We describe the Trocha as a resting movement that the horse executes to travel from one place to another. The word “Trocha,” according to the dictionary, means, “A great stretch of wilderness that can be used as a chute. An open path in the brush.” This definition from the dictionary helps us understand the name “Trocha” we ascribe to the gait that many of our horses execute. The dictionary also says the word “Trochar” is" to trot.” In our case, we define Trocha as a very short and quick trot, without cadence and of great smoothness that gives the rider a good ride in flat or rolling terrain, and an even better ride in rough terrain.
Trocha is the most comfortable gait for those trails or natural paths (trochas) that are found throughout all of the land, especially broken terrain, that riders can encounter during their outings. Trocha is a very ancient movement, a diagonally executed, four-beat rhythm that differs from the Paso Fino which is executed laterally and diagonally. In Trocha, we hear a sound like “trah, trah, trah, trah, a rhythm that is peculiar to this movement and very noticeable to the ear.
At the end of the last century and the beginning of this century, many people utilizing their horses for transportation and work, enjoyed this trocha gait. It allowed them to traverse their ranches and mobilize their livestock. We do not have many records about when Trocha was “born.” It is a fact that many of the Conquistadors used these horses and others that executed the “Paso Castellano” to get them through all of the rough terrain they had to cover to colonize the Colombian countryside, in such states as Antioquia, Caldas, Santander, and some areas of Cundinamarca.
When we speak of Trocha, we have to remember those times when our horse was our mode of transportation, our companion, our right hand throughout all of the difficult tasks that we encountered together. They had that very smooth and silent Trocha. During long journeys, they would get mixed with the Paso Fino in order to rest a little; and today we are looking and analyzing it as its own masterpiece and entertainment in our shows, to demonstrate the variety of gaits or modalities that our “Colombian Criollo Horse” can execute.
This modality has been the subject for a number of important men of Colombian literature like Tomas Rueda Vargas, who salutes the modality that provided so much enjoyment and pride as we rode our horses through the countryside. In Sr. Jose Manuel Marroquin’s work, “El Moro” (The Grey One), he refers to the Trocha gait when he says: “My natural gait is the gateado (crawling), that looks like only one leg is moving at a time, in order to rest or allow the rider to rest when he deserves attention. I’d rather have the Trocha. Trocha is a movement where the opposite hind leg and foreleg move simultaneously, without releasing in a rough way the weight of the body, like in the trot. In this way I am able to maintain, in a light way, the body weight over one foreleg and back leg at a given time”. Sr. Jose Maria Vergara y Vergara, the great critic, poet and custumbrista (someone who writes about customs), when he advises his colt he says graciously and graphically: “If you get a soft Pasitrote (horse of travel), you should be; and if you Trot with a voluntary Pasi Trochado and a soft mouth, secure feet and beautiful figure, I could not do more for you than I did for my heart, which I gave to my wife.”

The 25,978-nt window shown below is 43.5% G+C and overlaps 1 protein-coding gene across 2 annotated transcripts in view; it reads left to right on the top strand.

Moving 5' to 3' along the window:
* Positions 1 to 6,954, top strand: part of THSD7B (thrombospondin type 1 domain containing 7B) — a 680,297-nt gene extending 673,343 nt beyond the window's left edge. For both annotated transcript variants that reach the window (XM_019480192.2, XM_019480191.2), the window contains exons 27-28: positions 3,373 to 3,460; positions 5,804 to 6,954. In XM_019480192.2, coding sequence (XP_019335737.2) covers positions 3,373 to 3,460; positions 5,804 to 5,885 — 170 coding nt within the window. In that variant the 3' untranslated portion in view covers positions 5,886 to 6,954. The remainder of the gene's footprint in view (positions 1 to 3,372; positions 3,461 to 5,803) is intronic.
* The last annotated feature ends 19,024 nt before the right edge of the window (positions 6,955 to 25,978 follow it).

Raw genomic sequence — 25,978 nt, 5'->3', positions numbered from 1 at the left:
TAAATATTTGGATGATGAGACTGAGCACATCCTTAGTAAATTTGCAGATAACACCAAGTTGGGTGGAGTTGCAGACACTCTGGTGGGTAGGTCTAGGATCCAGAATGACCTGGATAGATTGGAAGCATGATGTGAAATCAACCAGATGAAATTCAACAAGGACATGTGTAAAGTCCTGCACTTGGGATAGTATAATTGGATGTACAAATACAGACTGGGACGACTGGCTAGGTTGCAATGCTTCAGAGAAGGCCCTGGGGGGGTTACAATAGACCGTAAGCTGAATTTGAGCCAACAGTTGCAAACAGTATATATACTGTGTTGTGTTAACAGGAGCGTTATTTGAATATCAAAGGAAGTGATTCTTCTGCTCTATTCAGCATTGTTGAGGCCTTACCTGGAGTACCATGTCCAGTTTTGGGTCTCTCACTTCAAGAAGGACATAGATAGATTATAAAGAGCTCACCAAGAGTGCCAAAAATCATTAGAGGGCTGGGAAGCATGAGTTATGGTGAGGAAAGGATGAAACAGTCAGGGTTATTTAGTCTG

To explain what was mentioned above, we must look back at the country shows that preceded the small town shows, which were numerous and well attended. This is where all the farmers got together to sell their cattle and buy their working horses and the mules that were so essential as well; and the herds of colts that would satisfy those who really appreciated the use of this horse. In the past, the shows, better called exhibitions, no stalls or arenas were available. Everything took place at the main plaza (square), attended by everyone in town without any promotion or cost to the public. The judges were chosen by the mayor of the town and the show management. They were chosen from all of the known farmers in the vicinity that were very horse-oriented. The criteria that was followed came more from the taste, experience and common knowledge of a good horse. The horses were picked as the “Best Stallion” and the “Best Mare”, without specifying whether it was Paso Castellano, as it was called then, or Trocha.